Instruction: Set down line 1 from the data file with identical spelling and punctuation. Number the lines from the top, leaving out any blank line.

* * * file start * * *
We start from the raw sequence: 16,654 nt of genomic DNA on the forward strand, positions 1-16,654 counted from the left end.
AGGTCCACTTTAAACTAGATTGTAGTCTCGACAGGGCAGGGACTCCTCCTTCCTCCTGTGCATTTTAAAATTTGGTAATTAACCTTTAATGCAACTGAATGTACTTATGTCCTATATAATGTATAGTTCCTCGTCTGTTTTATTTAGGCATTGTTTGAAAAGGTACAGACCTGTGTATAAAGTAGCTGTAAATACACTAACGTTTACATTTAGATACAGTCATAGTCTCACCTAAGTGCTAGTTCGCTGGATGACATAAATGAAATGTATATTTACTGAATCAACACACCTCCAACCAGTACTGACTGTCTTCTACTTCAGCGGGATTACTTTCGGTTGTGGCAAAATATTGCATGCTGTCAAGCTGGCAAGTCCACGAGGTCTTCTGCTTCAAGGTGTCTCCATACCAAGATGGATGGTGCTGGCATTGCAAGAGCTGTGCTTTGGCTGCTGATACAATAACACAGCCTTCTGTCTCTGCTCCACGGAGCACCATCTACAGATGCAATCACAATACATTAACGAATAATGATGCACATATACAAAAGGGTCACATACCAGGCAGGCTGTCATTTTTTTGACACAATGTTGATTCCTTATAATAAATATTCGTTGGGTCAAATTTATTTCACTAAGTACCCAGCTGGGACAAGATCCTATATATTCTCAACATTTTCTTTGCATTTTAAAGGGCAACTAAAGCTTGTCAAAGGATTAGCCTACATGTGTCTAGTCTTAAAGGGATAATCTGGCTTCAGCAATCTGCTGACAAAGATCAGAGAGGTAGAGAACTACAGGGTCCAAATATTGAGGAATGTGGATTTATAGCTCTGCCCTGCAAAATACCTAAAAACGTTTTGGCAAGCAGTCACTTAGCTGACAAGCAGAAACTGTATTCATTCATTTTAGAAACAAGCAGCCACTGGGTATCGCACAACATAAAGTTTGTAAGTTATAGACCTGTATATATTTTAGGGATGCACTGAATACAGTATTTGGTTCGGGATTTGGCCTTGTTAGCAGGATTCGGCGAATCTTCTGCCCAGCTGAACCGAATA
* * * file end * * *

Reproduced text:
We start from the raw sequence: 16,654 nt of genomic DNA on the forward strand, positions 1-16,654 counted from the left end.